Top 10 Retro-commissioning Opportunities Found In Your Building
With LEED and other building certification programs pushing the ‘energy efficiency’ envelope, building owners are constantly looking for ways to upgrade their older building stock in order to optimize occupant comfort while lowering utility bills. The challenge is knowing which operational changes and retrofit projects will yield the best results.

Retro-commissioning helps pinpoint specific opportunities to improve a building’s overall performance. Retro-commissioning studies can help resolve problems that occur during design or construction, or help address issues that may have developed over the course of a building’s lifetime.

To help building operators understand the types of opportunities that may exist in their buildings, we have compiled a list of the “Top 10 Retro-commissioning Opportunities”, commonly identified in our Retro-commissioning studies.

10. Eliminate Passing (leaky) Valves

Our engineers have found that passing valves that control heating or cooling coils can result in unnecessary energy consumption. The following conditions can interfere with a valve’s ability to fully stop the flow through the coil when in a closed position: an improperly connected, aligned or adjusted actuator and valve; insufficient seat load; debris or other contaminants caught in the seating surface; and equipment wear and tear.

9. Add or Improve Chilled Water Temperature Reset

We regularly find chillers operating at fixed supply temperature set points, rather than according to the building’s actual cooling demands. Increasing the chilled water supply temperature will improve the chiller efficiency. This can be achieved by revising the DDC system to provide chilled water supply temperature reset based on cooling valve positions, high temperature variance, or outdoor temperature, depending on the application.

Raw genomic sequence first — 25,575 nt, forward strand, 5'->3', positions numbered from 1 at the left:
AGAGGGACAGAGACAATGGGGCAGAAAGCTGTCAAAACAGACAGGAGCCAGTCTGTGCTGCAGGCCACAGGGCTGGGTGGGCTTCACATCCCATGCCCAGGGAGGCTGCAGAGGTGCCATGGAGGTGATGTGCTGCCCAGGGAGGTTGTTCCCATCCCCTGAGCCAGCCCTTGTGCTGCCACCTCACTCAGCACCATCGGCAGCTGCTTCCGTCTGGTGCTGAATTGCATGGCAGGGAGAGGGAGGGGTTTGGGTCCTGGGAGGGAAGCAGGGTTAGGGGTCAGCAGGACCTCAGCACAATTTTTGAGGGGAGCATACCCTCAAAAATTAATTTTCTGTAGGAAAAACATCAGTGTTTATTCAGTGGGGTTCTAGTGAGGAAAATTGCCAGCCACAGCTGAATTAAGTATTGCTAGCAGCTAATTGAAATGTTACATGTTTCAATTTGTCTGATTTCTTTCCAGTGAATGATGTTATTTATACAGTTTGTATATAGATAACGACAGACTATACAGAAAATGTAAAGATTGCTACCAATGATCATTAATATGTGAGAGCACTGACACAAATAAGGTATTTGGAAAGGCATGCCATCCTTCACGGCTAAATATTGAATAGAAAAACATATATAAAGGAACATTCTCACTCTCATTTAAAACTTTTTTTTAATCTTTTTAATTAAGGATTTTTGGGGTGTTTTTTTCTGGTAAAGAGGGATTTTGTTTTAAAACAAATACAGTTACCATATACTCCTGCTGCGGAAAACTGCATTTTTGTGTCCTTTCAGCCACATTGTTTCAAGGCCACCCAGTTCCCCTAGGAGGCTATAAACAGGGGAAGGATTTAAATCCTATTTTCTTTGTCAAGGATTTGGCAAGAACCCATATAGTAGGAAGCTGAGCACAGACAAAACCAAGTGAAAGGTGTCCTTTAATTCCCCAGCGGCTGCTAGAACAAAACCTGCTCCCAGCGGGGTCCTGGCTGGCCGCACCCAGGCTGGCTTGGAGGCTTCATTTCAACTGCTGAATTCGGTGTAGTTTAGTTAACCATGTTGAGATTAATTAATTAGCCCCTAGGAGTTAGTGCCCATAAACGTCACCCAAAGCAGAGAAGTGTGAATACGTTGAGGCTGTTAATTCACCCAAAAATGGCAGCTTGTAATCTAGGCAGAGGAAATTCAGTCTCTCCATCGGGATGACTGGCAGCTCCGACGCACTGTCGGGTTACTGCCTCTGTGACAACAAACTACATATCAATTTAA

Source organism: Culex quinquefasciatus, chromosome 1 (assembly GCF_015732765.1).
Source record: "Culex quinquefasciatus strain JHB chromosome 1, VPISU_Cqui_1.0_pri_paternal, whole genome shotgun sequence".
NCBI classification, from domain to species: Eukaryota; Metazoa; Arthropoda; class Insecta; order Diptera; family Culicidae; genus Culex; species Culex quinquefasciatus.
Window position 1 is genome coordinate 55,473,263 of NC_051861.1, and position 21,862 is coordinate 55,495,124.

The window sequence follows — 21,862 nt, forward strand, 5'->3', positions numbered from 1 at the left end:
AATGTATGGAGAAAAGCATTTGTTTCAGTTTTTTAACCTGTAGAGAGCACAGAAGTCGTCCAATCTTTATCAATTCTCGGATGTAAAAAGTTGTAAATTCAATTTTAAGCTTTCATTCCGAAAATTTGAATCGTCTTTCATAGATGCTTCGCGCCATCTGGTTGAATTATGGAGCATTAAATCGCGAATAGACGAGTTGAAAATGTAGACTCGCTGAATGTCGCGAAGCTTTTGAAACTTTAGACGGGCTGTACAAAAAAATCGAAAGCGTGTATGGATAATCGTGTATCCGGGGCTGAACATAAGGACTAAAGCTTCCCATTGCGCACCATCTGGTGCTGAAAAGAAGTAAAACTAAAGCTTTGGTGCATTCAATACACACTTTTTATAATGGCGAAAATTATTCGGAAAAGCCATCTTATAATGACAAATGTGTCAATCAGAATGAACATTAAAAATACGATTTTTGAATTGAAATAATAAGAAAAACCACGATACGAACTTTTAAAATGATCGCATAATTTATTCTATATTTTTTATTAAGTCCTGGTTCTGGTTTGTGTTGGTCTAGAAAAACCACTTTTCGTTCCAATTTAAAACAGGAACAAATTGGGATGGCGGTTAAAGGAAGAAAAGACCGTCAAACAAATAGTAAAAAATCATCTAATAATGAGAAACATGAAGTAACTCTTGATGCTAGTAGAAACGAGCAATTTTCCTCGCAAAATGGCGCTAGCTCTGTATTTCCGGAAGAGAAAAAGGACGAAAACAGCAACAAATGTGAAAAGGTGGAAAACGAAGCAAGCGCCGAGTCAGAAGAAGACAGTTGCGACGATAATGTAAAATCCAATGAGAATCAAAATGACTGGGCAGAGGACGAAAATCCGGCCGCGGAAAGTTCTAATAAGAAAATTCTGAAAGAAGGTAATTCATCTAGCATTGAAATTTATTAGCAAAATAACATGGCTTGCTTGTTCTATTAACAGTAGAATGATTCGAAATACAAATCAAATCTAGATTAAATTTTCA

8. Volume Control for Pumps and Fans

It is a common practice to install variable speed drive on pumps and fans in variable volume systems. However, inefficiencies result in the system when speed drives are continuously running at high capacity. This can be caused by excessive pressure set points, critical zone reset algorithms that do not address rouge zones, air intakes clogged with debris, operator overrides, and many other causes. Modulating pumps or fans to deliver the required flow will save energy.

7. Optimize Ventilation Rates

Optimizing ventilation rates in air handling units provides further opportunities for energy savings. For instance, an air handling unit serving a gymnasium could be outfitted with occupancy and carbon dioxide sensors which would provide demand controlled ventilation and maintain minimal outdoor air when there is limited or no occupancy.

6. Eliminate Unnecessary Lighting Hours

Even when building lighting control systems are programmed by a schedule, lights will occasionally remain on when the space is unoccupied. To minimize lighting hours, require the first person using the space to manually turn on the lights and set up the system to sweep off the lights at fixed intervals after normal occupancy hours.

5. Optimize Zone Temperature Set Points